CHARLOTTE, N.C. — It’s crazy how the paths have turned out with D’Angelo Russell and Kristaps Porzingis.
You can now make the argument that in 2015, the Knicks could have been better off if the Lakers had passed on Russell for Jahlil Okafor, the 76ers snatched Porzingis and the Ohio State southpaw point guard had dropped to No. 4.
Russell was No. 2 on Phil Jackson’s draft board. Porzingis was fourth, and the Latvian — for better or worse — fell to four.
Thirteen months ago, Russell was a malcontent Lakers draft bust trying to find his way in Brooklyn while Porzingis was “The Franchise.”
This weekend, a still-rehabbing Porzingis is getting settled in a new home in Dallas, out for the season, out since last February, out of New York by his choosing.
Russell gears up for his first All-Star Game on Sunday at Spectrum Center, a proud member of the Nets.
“Enjoying every bit of it,” Russell said during All-Star Saturday’s Media Day. “Soaking all this in like a kid in a candy shop.”
It is not a surprise the Nets are a bigger deal than the Knicks in Charlotte — just like they should be the bigger deal in New York when the season’s unofficial second half begins this week.
The Nets stand in sixth place in the Eastern Conference with a 30-29 record — 19 more victories than the sad-sack Knicks, who will go six straight years out of the playoffs.
“We got a lot of guys participating in a lot of activities,” Russell said. “There’s a lot of buzz around Brooklyn. We’re bringing the excitement back. Brooklyn is a huge barrel. Brooklyn has a lot of success in its history.”
On All-Star Saturday night, it was a Net — not a Knick and not Stephen Curry — who stole the show. Joe Harris outdueled the hometown hero Curry to win the 10-man 3-point contest.
That event proved as entertaining as the dunk contest if you saw them live — and not just the television highlights of all the dunks made and not all the ones missed.
New Knick point guard Dennis Smith Jr. botched a career’s worth of dunks during his display (and he almost won).
There are no fairly tales in this Knicks season, so Smith finished runner-up to Queens product Hamidou Diallo. Wearing a Superman undershirt, Diallo jumped over Shaquille O’Neal on his first try and threw it down, elbow buried in the hoop a la Vince Carter. Some are calling it one of the best dunks ever.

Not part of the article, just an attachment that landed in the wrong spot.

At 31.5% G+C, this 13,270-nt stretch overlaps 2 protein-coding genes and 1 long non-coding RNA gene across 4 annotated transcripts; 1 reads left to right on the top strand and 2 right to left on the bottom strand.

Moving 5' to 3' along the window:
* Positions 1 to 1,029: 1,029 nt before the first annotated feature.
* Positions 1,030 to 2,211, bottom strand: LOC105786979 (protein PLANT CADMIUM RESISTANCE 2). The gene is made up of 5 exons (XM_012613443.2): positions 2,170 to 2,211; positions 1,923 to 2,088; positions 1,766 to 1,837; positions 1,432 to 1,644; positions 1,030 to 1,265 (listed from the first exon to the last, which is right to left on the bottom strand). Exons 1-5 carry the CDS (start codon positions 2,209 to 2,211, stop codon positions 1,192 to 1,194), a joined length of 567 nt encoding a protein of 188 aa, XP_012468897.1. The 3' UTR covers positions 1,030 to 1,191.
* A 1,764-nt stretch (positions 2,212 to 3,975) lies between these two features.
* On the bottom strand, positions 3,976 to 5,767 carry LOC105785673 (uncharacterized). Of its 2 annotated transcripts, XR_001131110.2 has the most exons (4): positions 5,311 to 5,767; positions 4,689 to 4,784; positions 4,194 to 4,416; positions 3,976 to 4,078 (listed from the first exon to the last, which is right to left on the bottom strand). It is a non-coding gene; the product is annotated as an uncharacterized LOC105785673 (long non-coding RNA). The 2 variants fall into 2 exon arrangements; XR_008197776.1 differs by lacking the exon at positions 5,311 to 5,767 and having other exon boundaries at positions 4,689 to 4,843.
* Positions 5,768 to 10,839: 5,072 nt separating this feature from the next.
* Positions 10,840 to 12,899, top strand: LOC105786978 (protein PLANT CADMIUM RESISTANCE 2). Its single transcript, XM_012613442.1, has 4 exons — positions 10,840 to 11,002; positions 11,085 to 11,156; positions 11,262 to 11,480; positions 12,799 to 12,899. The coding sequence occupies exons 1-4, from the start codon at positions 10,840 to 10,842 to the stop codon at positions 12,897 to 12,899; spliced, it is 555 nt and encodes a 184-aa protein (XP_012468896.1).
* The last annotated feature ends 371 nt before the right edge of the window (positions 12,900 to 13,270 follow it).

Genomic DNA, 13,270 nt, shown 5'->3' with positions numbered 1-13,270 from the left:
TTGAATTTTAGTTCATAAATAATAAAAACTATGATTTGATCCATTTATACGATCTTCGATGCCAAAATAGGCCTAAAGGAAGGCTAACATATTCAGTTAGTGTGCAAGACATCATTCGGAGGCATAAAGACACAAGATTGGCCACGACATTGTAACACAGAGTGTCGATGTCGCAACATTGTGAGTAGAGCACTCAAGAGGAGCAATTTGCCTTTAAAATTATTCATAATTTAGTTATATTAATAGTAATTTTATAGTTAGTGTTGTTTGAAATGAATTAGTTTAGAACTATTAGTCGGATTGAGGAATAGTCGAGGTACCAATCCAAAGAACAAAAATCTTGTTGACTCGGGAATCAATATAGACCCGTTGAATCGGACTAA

Smith had his moment, taking a lob from his famous rapper friend from Fayetteville, N.C., J Cole. Smith jumped over his chair for the throwdown.
Other than GM Scott Perry, there was no Knick present to help Smith on his final-round dunk because Kevin Knox, who participated in Friday’s Rising Stars Challenge, left town for the Tennessee-Kentucky showdown.
Smith told The Post he made a late call to ask Curry and Dwyane Wade for assistance if he reached the finals. Smith soared over Wade on his fourth attempt for a “50″ dunk, but he couldn’t top Diallo.
Four Nets were here in total. Jarrett Allen may have been out of place in the pinball-scoring Rising Stars Challenge, but rookie Rodions Kurucs, the best Latvian player in New York, did well in the competition (11 points, five assists).
Kurucs joked afterward he’s now “King of New York” with Porzingis gone. He also campaigned for a Latvian Heritage Night in Brooklyn after the Knicks canceled the one at the Garden.
As for Russell, he is used to the glare of the spotlight after spending a season with Ohio State and two with the Lakers. He has had to make the adjustment to Brooklyn, always in the Knicks’ shadow.
Now the Nets have a chance to emerge with this young, winning, Kenny Atkinson-coached ballclub. They never tanked because the franchise had lost almost all of its first-round picks with the Kevin Garnett trade that nearly ruined them.
“They’re really a fun, exciting team to watch,” one NBA scout said last week.
As David Fizdale finds his footing in his first year, the Huntington native Atkinson is already there.
“He’s been great,” Russell said. “He’s gotten better as well. I think just with the youth that we have on the coaching staff and as players, we’re all getting better together. It’s a good feeling.”
If Smith’s athleticism doesn’t transform him into a special point guard and free agency turns into a summer bust, the Knicks may long regret Russell not falling to four.
“I got a second opportunity to play basketball and be a professional,” Russell said.
As the Porzingis-less Knicks wait on pingpong balls and Kevin Durant’s decision, a Russell-led NBA team is growing in Brooklyn.
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